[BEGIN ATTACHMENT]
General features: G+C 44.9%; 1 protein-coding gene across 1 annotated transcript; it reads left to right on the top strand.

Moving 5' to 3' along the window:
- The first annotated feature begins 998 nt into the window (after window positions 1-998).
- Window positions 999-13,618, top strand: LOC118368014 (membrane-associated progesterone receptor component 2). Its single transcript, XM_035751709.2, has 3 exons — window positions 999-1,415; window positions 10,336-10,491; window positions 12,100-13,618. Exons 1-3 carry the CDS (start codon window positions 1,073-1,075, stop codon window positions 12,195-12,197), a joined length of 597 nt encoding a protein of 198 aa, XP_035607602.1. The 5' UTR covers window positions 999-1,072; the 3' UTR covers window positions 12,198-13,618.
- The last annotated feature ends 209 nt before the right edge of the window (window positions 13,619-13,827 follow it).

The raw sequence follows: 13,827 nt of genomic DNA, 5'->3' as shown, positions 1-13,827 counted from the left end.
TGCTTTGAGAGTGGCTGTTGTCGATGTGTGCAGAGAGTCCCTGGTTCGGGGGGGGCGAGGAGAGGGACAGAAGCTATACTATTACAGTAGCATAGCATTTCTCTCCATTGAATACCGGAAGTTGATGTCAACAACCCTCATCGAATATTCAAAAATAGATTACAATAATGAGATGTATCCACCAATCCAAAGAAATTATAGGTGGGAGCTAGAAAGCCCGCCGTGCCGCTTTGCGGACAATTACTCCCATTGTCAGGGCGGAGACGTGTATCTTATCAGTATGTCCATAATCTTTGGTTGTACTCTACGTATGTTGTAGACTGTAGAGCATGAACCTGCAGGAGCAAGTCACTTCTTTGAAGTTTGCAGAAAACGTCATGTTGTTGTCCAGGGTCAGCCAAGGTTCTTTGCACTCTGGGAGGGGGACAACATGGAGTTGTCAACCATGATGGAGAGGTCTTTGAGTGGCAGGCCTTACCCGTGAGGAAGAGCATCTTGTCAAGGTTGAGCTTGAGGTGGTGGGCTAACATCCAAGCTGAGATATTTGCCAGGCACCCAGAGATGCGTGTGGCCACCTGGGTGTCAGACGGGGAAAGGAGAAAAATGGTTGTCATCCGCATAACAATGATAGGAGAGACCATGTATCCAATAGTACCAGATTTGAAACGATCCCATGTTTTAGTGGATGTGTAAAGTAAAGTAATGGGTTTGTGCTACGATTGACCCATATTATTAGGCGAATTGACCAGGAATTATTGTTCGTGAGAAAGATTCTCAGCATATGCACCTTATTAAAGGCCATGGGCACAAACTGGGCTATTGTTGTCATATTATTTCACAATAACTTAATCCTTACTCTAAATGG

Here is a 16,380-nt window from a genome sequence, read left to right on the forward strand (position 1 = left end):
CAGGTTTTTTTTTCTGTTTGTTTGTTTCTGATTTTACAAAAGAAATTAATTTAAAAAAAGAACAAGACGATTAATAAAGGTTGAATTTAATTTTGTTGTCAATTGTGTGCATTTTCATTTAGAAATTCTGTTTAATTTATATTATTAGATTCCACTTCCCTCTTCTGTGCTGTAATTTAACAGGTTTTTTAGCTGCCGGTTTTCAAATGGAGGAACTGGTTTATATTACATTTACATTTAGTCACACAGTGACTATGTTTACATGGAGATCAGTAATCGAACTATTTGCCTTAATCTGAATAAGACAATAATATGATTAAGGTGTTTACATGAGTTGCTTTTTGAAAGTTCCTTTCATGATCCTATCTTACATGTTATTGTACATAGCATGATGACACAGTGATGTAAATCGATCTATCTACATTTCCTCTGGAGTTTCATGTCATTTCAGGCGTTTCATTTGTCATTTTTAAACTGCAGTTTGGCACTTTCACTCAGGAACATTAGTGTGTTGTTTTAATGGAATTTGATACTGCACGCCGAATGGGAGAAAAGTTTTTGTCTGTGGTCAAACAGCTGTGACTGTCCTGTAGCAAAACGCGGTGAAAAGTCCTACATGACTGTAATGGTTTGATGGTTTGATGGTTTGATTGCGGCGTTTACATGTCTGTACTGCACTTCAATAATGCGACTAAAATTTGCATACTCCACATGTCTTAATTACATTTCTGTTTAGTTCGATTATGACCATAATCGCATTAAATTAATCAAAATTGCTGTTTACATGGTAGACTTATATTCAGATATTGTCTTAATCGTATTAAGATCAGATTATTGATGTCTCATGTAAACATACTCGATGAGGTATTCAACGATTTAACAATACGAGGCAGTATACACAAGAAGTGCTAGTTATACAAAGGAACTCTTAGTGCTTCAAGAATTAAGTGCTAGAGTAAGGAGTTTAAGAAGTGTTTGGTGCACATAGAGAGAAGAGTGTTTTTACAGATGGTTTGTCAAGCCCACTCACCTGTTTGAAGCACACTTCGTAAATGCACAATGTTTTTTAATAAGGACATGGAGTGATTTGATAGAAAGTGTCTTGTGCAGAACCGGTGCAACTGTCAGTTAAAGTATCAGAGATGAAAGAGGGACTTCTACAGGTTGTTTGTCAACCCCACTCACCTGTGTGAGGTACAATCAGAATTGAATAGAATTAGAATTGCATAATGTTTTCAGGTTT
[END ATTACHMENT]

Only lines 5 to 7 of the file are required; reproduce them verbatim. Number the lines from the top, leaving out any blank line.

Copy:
- The last annotated feature ends 209 nt before the right edge of the window (window positions 13,619-13,827 follow it).

The raw sequence follows: 13,827 nt of genomic DNA, 5'->3' as shown, positions 1-13,827 counted from the left end.
TGCTTTGAGAGTGGCTGTTGTCGATGTGTGCAGAGAGTCCCTGGTTCGGGGGGGGCGAGGAGAGGGACAGAAGCTATACTATTACAGTAGCATAGCATTTCTCTCCATTGAATACCGGAAGTTGATGTCAACAACCCTCATCGAATATTCAAAAATAGATTACAATAATGAGATGTATCCACCAATCCAAAGAAATTATAGGTGGGAGCTAGAAAGCCCGCCGTGCCGCTTTGCGGACAATTACTCCCATTGTCAGGGCGGAGACGTGTATCTTATCAGTATGTCCATAATCTTTGGTTGTACTCTACGTATGTTGTAGACTGTAGAGCATGAACCTGCAGGAGCAAGTCACTTCTTTGAAGTTTGCAGAAAACGTCATGTTGTTGTCCAGGGTCAGCCAAGGTTCTTTGCACTCTGGGAGGGGGACAACATGGAGTTGTCAACCATGATGGAGAGGTCTTTGAGTGGCAGGCCTTACCCGTGAGGAAGAGCATCTTGTCAAGGTTGAGCTTGAGGTGGTGGGCTAACATCCAAGCTGAGATATTTGCCAGGCACCCAGAGATGCGTGTGGCCACCTGGGTGTCAGACGGGGAAAGGAGAAAAATGGTTGTCATCCGCATAACAATGATAGGAGAGACCATGTATCCAATAGTACCAGATTTGAAACGATCCCATGTTTTAGTGGATGTGTAAAGTAAAGTAATGGGTTTGTGCTACGATTGACCCATATTATTAGGCGAATTGACCAGGAATTATTGTTCGTGAGAAAGATTCTCAGCATATGCACCTTATTAAAGGCCATGGGCACAAACTGGGCTATTGTTGTCATATTATTTCACAATAACTTAATCCTTACTCTAAATGG